Written by Jon Favreau and directed by Robert Rodriguez, The Book of Boba Fett Chapter 1: Stranger in a Strange Land opens with everyone’s favourite anti-hero Boba Fett (Temuera Morrison) healing in a Bacta tank dreaming of his past. We see images of the Battle of Geonosis where a young Boba Fett picks up the helmet of his father Jango, who was just slain by Mace Windu and continue his legacy. Then suddenly we are inside the Sarlacc in the Great Pit of Carkoon and see how Boba escaped and what happened after that, including being captured and enslaved by Tusken Raiders.
Boba is then awoken by Fennec Shand (Ming-Na Wen) where various V.I. P’s of Mos Espa offer tribute to their new crime lord. Boba also acquires two Gamorrean Guards (played by Frank Trigg and Collin Hymes) as well as ends up in a slight stand-off with the Mayor of Mos Espa’s Majordomo (David Pasquesi). Later, whilst making his rounds around Mos Espa Fett meets casino owner Garsa Fwip (Jennifer Beals).
Following the meeting with Fwip, Fett and Shand are attacked, with help from the Gamorrean Guards they fight off their assailants and Fett is taken back to his Bacta tank where he dreams of a time he was enslaved by the Tusken Raiders and forced to dig for water by a Tusken youngling (Wesley Kimmel). Following an attack from a huge creature, Fett kills and decapitates the creatures, breaking his slave chains in the process. He then returns to the Tusken camp with the youngling, who carries the creature’s head. It would seem Boba has allowed the youngling to take credit for the kill. As the youngling runs around the tribe showing them the head, the chief (Xavier Jimenez) comes up behind Boba and offers him some water- acknowledging without speaking that he knows the true story of what happened.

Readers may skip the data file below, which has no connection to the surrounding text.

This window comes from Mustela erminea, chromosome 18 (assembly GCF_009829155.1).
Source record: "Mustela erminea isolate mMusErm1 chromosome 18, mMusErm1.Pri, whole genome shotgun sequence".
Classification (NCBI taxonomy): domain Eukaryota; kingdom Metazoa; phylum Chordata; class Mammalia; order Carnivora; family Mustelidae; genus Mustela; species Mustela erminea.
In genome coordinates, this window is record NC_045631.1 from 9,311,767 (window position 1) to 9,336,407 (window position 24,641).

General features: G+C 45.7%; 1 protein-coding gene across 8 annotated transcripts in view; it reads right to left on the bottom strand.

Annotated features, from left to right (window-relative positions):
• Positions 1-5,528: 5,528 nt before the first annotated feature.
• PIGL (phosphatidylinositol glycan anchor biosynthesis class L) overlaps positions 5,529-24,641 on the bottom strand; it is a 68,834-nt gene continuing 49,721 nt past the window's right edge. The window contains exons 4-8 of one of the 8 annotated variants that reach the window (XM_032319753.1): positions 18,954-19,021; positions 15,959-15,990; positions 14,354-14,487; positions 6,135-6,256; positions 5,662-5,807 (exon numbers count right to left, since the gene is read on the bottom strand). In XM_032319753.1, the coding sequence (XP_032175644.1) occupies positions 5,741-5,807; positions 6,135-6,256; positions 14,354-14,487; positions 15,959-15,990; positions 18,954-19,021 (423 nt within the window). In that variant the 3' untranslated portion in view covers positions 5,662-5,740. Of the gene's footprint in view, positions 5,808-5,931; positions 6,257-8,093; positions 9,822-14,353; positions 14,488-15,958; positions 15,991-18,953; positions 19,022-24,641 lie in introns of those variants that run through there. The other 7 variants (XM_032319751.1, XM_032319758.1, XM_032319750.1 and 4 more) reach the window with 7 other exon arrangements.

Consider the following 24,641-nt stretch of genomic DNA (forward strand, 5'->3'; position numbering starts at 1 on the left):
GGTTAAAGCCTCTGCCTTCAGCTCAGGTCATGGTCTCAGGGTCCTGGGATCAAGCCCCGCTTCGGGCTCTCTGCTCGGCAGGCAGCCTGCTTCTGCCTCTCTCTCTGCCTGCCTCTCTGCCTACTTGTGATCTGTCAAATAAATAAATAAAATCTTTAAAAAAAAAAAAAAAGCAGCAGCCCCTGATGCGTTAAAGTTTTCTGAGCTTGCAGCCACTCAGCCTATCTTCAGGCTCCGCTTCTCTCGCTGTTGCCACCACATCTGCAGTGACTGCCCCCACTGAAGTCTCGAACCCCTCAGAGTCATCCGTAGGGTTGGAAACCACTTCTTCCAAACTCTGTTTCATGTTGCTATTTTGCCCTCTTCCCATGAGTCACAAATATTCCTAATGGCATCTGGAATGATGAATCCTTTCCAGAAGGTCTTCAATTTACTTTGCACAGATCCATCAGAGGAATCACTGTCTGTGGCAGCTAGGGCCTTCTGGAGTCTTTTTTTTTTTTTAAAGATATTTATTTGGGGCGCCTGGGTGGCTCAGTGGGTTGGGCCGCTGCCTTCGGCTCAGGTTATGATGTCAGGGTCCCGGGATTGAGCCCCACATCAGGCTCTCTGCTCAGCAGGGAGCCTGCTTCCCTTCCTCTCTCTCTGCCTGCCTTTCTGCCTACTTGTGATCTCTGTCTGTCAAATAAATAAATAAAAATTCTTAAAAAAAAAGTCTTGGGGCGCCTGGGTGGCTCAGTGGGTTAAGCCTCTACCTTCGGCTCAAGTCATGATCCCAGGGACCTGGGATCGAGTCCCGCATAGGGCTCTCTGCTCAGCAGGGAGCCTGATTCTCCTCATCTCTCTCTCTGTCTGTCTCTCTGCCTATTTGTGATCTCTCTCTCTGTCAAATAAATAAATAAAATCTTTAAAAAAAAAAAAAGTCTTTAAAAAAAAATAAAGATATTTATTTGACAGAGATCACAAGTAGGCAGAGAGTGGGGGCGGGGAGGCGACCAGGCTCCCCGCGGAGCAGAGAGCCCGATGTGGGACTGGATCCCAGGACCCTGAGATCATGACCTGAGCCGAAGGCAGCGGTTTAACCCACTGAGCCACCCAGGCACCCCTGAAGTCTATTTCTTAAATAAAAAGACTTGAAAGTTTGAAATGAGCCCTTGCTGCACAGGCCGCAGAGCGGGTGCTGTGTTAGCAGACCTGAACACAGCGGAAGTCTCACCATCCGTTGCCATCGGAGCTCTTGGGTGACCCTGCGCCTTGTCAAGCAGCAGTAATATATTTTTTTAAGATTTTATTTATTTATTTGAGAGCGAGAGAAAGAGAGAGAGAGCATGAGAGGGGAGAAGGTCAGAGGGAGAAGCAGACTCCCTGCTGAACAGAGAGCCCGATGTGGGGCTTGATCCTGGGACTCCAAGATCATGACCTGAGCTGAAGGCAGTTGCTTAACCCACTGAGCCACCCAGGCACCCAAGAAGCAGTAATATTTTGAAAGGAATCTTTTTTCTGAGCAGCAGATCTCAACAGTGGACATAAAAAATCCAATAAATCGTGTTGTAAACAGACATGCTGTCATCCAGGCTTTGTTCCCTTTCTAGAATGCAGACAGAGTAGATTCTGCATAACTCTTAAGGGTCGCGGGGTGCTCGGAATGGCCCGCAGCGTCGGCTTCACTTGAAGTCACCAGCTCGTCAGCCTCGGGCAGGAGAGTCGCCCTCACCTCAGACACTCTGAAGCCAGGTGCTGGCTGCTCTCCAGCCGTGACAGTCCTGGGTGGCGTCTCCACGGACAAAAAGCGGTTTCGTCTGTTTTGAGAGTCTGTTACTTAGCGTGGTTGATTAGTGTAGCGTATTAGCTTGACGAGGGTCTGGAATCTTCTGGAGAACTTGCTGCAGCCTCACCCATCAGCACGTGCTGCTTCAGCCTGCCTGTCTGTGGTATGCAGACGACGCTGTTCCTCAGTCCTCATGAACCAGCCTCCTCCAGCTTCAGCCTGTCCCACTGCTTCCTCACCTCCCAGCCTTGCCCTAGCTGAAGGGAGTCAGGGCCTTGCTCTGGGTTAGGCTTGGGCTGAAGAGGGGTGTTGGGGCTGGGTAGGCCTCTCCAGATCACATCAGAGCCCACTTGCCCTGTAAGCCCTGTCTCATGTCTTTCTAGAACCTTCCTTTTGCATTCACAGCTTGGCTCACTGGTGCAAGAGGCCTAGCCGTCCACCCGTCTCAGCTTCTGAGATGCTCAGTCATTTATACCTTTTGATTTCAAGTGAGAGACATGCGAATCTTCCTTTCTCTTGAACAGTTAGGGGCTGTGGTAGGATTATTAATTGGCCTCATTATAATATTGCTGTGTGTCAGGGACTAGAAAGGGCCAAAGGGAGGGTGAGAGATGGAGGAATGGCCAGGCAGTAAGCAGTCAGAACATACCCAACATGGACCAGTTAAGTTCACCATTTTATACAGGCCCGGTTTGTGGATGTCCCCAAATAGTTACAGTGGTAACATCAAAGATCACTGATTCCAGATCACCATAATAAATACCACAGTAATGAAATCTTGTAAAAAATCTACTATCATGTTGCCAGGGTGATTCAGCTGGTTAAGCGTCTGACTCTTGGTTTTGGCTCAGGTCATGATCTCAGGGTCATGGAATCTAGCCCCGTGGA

Verdict: 8/10. A solid enjoyable start to the series that allows new viewers time to easily catch up. The main problem I see developing though is the morality of Boba Fett. This man was the Galaxy’s most feared ruthless bounty hunter. Now he seems to have developed some moral code. The writers need to remember that what made characters like Tony Soprano and Jax Teller so scary was the fact that you would be rooting for them at one point then suddenly be disgusted by the horrible things they did the next. It was these jarring moments that made them iconic characters. Boba Fett is in danger of going too far down the moralistic route and loosing what made him popular to begin with – “If he dies, he dies.”